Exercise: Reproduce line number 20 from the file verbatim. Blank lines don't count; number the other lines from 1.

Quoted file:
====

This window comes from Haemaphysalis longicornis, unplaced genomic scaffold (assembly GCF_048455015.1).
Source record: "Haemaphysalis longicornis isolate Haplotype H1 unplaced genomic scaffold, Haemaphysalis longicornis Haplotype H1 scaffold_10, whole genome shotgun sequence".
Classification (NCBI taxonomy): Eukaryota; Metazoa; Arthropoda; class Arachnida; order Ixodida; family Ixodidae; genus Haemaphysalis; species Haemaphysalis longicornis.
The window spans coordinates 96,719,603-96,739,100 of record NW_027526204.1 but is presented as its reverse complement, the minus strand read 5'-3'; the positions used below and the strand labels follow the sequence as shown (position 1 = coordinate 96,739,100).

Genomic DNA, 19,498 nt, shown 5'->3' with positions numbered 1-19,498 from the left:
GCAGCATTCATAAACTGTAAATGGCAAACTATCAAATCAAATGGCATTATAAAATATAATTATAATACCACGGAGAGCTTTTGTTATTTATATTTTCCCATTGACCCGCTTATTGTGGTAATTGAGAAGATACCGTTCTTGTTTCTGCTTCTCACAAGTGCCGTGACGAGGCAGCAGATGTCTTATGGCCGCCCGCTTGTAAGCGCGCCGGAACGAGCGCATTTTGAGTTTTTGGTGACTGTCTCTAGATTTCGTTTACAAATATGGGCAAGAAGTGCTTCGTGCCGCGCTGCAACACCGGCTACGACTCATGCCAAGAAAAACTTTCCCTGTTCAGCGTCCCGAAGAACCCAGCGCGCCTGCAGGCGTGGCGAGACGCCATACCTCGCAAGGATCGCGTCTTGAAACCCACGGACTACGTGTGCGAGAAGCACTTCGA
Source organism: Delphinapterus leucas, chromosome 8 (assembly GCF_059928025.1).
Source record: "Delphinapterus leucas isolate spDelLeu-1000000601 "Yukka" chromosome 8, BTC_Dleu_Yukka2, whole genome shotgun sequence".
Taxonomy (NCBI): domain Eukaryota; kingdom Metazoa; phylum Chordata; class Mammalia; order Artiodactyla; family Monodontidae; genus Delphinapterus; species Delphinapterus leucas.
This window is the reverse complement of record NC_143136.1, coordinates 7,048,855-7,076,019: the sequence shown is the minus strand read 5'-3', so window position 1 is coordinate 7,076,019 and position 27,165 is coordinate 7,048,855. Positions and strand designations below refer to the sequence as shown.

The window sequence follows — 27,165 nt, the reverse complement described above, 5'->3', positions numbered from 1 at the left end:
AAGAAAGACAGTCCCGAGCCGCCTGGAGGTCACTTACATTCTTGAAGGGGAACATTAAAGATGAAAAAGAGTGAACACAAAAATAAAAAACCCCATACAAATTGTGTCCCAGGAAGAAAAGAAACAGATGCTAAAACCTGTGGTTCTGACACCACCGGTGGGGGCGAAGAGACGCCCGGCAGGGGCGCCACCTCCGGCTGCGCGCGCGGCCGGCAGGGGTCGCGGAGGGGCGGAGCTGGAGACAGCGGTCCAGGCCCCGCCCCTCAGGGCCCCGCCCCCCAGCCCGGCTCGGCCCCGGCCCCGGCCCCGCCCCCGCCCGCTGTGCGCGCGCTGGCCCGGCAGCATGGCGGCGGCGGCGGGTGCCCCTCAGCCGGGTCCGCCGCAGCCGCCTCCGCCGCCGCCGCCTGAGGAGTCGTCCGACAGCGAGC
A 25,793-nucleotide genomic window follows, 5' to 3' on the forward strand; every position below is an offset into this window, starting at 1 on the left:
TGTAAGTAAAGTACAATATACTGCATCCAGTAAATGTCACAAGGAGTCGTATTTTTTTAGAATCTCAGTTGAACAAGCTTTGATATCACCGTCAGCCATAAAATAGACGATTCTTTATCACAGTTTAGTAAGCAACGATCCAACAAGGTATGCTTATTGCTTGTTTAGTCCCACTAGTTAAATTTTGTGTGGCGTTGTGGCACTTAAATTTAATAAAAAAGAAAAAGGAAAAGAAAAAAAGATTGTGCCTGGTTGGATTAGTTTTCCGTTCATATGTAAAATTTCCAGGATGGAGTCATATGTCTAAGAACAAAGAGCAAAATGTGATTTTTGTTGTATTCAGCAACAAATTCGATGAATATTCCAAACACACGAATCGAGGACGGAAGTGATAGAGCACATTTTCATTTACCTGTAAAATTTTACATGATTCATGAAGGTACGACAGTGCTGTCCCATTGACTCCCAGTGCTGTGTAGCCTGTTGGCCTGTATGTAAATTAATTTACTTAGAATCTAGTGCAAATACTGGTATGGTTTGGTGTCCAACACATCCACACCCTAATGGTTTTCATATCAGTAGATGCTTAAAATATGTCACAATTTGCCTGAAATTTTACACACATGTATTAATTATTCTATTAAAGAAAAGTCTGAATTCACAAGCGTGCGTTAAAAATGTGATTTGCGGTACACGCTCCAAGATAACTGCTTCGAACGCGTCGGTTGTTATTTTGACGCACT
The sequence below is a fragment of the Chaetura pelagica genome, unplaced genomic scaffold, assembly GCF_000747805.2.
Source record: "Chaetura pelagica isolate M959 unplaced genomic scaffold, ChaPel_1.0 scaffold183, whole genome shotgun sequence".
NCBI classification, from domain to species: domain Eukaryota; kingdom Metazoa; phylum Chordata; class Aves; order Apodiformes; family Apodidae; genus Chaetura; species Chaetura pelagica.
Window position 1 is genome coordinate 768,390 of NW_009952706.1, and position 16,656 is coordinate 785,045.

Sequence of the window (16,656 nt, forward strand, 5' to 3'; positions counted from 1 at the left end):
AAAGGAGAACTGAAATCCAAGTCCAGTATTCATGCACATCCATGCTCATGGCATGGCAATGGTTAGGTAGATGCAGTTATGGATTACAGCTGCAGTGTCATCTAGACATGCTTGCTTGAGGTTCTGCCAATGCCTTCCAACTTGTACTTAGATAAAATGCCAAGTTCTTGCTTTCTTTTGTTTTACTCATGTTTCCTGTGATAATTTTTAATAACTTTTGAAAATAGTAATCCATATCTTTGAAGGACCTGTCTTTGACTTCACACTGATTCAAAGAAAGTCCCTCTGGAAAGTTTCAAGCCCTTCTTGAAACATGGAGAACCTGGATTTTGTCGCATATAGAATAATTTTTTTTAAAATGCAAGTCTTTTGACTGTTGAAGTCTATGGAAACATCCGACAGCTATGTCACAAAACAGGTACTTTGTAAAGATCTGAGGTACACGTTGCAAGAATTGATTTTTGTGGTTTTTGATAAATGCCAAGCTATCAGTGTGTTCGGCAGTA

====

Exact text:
AAAGGAGAACTGAAATCCAAGTCCAGTATTCATGCACATCCATGCTCATGGCATGGCAATGGTTAGGTAGATGCAGTTATGGATTACAGCTGCAGTGTCATCTAGACATGCTTGCTTGAGGTTCTGCCAATGCCTTCCAACTTGTACTTAGATAAAATGCCAAGTTCTTGCTTTCTTTTGTTTTACTCATGTTTCCTGTGATAATTTTTAATAACTTTTGAAAATAGTAATCCATATCTTTGAAGGACCTGTCTTTGACTTCACACTGATTCAAAGAAAGTCCCTCTGGAAAGTTTCAAGCCCTTCTTGAAACATGGAGAACCTGGATTTTGTCGCATATAGAATAATTTTTTTTAAAATGCAAGTCTTTTGACTGTTGAAGTCTATGGAAACATCCGACAGCTATGTCACAAAACAGGTACTTTGTAAAGATCTGAGGTACACGTTGCAAGAATTGATTTTTGTGGTTTTTGATAAATGCCAAGCTATCAGTGTGTTCGGCAGTA